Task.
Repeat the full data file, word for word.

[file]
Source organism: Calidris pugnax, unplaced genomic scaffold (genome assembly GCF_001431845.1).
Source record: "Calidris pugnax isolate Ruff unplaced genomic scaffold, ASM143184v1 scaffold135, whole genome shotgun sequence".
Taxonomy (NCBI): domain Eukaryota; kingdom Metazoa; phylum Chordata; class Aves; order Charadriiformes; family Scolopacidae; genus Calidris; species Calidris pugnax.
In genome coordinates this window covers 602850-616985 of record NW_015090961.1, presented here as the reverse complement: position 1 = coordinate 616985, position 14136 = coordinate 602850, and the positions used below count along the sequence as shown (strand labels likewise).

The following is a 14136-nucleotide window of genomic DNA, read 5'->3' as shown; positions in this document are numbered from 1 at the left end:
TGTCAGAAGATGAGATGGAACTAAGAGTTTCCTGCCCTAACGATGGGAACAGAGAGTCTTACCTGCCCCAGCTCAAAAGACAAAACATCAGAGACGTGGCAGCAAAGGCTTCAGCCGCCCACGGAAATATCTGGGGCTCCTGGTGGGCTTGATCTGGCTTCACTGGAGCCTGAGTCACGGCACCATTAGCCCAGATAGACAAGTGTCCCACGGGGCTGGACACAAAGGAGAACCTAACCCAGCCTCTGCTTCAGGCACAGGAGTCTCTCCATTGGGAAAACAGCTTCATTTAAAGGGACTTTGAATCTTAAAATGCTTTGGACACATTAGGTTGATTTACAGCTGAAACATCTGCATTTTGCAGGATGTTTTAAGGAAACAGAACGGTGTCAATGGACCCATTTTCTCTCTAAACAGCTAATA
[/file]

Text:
Source organism: Calidris pugnax, unplaced genomic scaffold (genome assembly GCF_001431845.1).
Source record: "Calidris pugnax isolate Ruff unplaced genomic scaffold, ASM143184v1 scaffold135, whole genome shotgun sequence".
Taxonomy (NCBI): domain Eukaryota; kingdom Metazoa; phylum Chordata; class Aves; order Charadriiformes; family Scolopacidae; genus Calidris; species Calidris pugnax.
In genome coordinates this window covers 602850-616985 of record NW_015090961.1, presented here as the reverse complement: position 1 = coordinate 616985, position 14136 = coordinate 602850, and the positions used below count along the sequence as shown (strand labels likewise).

The following is a 14136-nucleotide window of genomic DNA, read 5'->3' as shown; positions in this document are numbered from 1 at the left end:
TGTCAGAAGATGAGATGGAACTAAGAGTTTCCTGCCCTAACGATGGGAACAGAGAGTCTTACCTGCCCCAGCTCAAAAGACAAAACATCAGAGACGTGGCAGCAAAGGCTTCAGCCGCCCACGGAAATATCTGGGGCTCCTGGTGGGCTTGATCTGGCTTCACTGGAGCCTGAGTCACGGCACCATTAGCCCAGATAGACAAGTGTCCCACGGGGCTGGACACAAAGGAGAACCTAACCCAGCCTCTGCTTCAGGCACAGGAGTCTCTCCATTGGGAAAACAGCTTCATTTAAAGGGACTTTGAATCTTAAAATGCTTTGGACACATTAGGTTGATTTACAGCTGAAACATCTGCATTTTGCAGGATGTTTTAAGGAAACAGAACGGTGTCAATGGACCCATTTTCTCTCTAAACAGCTAATA